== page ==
This piece was inspired by my encounter with the person (was it a person?) I have come to think of as “The Foosland Demon”.
I don’t want to bore you, but a little background information is in order.
I worked 35 years as a Law Enforcement Deputy Sheriff, every second of it spent on the streets serving the citizens of Champaign County as a Patrol Deputy for the Champaign County Sheriffs Office. Early in my career I worked the overnight shift. Champaign County covers about 1000 square miles (998, to be exact). After 11:00 pm, it was not unusual to have 2 patrol officers and one patrol supervisor on duty. That meant 500 square miles for each deputy, and the sergeant patrolling either Dunkin’ Donuts or “The Home Stretch” restaurant.
If you needed help, it could take your backup deputy over 30 minutes to get to you, – and that was assuming that the other deputy was not busy dealing with some other problem somewhere else. And, when your backup did arrive, now there were two deputies on scene. Not exactly an overwhelming force.
Anyway, one particular summer night there were several heavy thunderstorms wandering across the county. Being flat and open country, I was able to see the lightning from the storms as they moved across the county. Being a practical person, I decided to patrol only the areas that were not getting rained on. This plan was going real well until about 3:00 am, at which time I was dispatched to investigate a “suspicious person” standing on a roadway near “Foosland”, which is a village (population of 101) in the far northwest corner of the county.
It was storming in Foosland when I got there. I checked around and was not able to locate the individual, which was fine with me. At the time, when we cleared a call we had to radio in “beat, mileage and codes” using a chart indicating patrol beat numbers, the distance from Urbana, and a sheet with FBI Uniform Crime Reporting Codes. I stopped in the middle of the road just outside Foosland and looked down to consult my code book. It was storming so hard that the wind was rocking the squad and the rain was blasting at the windows.
When I looked up from my code book there was someone standing in the road right in front of my squad. He was standing motionless, staring at me. The wind and rain were howling and my wipers were banging back and forth on high. He was about 30 or so, wearing a trench coat, long stringy hair and a long beard. Even though he was soaked, he looked filthy. He looked like he had fleas, mange, scabies, and cooties – the proverbial drowned rat. I did not want to touch him. I did not want to get wet ( I did not have my rain coat on… because, remember, I was only patrolling the dry parts of the county…). I did not want to get out of the squad.
That was when I made my decision. A bad decision.
I should have searched him, but I did not want to touch him, and I did not want to get wet.
I leaned over and unlocked the rear passenger door (no power windows/locks or prisoner cages in those days) and motioned for him to get into the back seat, which he did. And then he sat there. He said nothing, and would not answer my questions.
Now I was stuck with him. One of the things you learn as a cop is, unless you want to adopt them, don’t put anyone in your squad unless you already have a plan for getting them out. So apparently this was my night for ignoring the rules, ’cause I had no clue what I was going to do with him now that he was in my squad.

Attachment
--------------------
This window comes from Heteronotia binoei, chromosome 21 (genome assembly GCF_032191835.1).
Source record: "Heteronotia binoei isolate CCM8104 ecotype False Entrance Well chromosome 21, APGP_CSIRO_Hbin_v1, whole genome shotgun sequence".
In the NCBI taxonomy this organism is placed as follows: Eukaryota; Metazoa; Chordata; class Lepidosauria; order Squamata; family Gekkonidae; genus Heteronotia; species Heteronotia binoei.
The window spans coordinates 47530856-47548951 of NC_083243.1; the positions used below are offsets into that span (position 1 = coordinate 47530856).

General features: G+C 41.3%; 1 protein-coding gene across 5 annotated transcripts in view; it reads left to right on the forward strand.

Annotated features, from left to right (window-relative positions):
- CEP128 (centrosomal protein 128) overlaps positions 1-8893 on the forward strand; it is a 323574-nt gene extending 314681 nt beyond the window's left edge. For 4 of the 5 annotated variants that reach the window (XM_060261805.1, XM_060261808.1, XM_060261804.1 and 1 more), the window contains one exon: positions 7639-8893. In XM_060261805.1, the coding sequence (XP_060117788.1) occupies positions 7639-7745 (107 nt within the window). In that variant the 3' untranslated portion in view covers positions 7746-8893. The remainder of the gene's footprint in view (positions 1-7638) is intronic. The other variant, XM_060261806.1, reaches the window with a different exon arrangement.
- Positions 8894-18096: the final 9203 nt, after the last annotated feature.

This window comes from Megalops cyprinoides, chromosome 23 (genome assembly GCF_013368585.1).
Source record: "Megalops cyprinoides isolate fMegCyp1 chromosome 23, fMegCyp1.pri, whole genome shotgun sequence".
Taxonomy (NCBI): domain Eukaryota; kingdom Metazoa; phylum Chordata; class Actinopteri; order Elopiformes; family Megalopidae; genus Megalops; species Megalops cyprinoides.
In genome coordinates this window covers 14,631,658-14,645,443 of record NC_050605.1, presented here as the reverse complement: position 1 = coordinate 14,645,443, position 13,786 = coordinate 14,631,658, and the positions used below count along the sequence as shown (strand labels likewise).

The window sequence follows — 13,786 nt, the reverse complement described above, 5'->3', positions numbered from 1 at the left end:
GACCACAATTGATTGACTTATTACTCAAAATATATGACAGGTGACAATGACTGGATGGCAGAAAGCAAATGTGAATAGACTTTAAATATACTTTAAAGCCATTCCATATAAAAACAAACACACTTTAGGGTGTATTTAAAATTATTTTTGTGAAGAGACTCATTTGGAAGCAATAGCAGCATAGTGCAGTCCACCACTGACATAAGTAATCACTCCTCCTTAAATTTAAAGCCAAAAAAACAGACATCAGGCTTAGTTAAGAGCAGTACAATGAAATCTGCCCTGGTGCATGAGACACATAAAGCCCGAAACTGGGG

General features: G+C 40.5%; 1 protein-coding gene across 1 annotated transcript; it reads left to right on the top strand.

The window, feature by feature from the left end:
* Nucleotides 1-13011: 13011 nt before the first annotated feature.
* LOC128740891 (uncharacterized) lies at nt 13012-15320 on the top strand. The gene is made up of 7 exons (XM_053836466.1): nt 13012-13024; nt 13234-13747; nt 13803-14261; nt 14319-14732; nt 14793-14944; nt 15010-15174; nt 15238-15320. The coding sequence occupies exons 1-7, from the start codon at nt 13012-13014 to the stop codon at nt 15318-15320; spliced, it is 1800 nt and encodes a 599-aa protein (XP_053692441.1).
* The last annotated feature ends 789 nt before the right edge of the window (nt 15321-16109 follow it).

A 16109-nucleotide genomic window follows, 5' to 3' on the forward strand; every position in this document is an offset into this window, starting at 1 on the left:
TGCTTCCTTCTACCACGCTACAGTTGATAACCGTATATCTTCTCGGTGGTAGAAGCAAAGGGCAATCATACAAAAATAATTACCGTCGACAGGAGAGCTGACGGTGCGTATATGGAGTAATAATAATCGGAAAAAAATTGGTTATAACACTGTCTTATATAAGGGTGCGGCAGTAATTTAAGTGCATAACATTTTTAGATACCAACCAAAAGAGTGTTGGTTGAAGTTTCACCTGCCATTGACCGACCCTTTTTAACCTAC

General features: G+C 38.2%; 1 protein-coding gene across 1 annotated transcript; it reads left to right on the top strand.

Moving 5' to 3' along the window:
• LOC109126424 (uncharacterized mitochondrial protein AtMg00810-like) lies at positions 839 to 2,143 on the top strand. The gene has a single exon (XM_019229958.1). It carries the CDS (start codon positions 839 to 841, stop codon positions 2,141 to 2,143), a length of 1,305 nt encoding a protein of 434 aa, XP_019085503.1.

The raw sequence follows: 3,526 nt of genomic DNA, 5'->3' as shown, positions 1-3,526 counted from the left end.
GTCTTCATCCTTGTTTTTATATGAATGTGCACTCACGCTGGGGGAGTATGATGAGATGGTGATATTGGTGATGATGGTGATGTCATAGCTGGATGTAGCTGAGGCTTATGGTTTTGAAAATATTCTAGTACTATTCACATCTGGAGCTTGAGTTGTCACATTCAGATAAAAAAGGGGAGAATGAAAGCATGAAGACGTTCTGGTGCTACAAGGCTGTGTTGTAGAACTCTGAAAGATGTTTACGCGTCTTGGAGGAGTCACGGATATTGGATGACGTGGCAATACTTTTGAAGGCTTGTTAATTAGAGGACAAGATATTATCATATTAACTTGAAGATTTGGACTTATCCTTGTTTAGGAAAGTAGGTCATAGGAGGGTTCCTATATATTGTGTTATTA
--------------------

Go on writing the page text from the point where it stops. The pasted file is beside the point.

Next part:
So I did what we all did in those days in situations such as this, I decided to dump him at Burnham City Hospital (I mean transport for evaluation).
I drove with him in silence for the 40 minutes it took to get from Foosland to Champaign. He was seated behind me in the stormy darkness the whole time. With no security cage. From time to time lightning or car headlights would illuminate him, and I could see him in the rear view mirror, staring at me. He was all tensed up and he seemed to be straining. I hoped he wasn’t… well you know, defecating. With each passing minute I began to reconsider my decision not to search him, but it was raining, he was wet, he smelled like a muskrat…
We made it to Burnham City Hospital. I decided to search him before I took him into the ER.
There was an ambulance bay on the east side of the hospital, I escorted him into the bay and out of the rain. Before I started my search I asked him if he had any weapons or contraband. With a blank stare he pulled his hand out of the sleeve of his coat. He was holding a HUGE hunting knife, a Conan/Rambo class knife.
As he handed the knife to me, he calmly said, “I was going to kill you. I wanted to lean over the seat and cut your throat… but your guardian angel held me back.” I must have looked stunned, because he then added, “you don’t know, do you… about your guardian angel?” Now it was my turn to be mute. He shook his head, turned around, and put his hands behind his back. I put handcuffs on him (better late than never, right?) and took him into the ER for an evaluation.
The title of this painting is Guardian Angel.
Sometimes, when the storms come, you just have to admit that you are not as smart as you think you are, and some things are beyond your understanding. On those days you just have to trust your Guardian Angel.
Painting and text © 2018 James Golaszewski
NOTE: I went back to Foosland the next night and looked around. I saw there was a culvert underneath the road where I had been stopped. I figured that the guy had found shelter under the roadway, and emerged when he heard me stopped above. Or maybe not.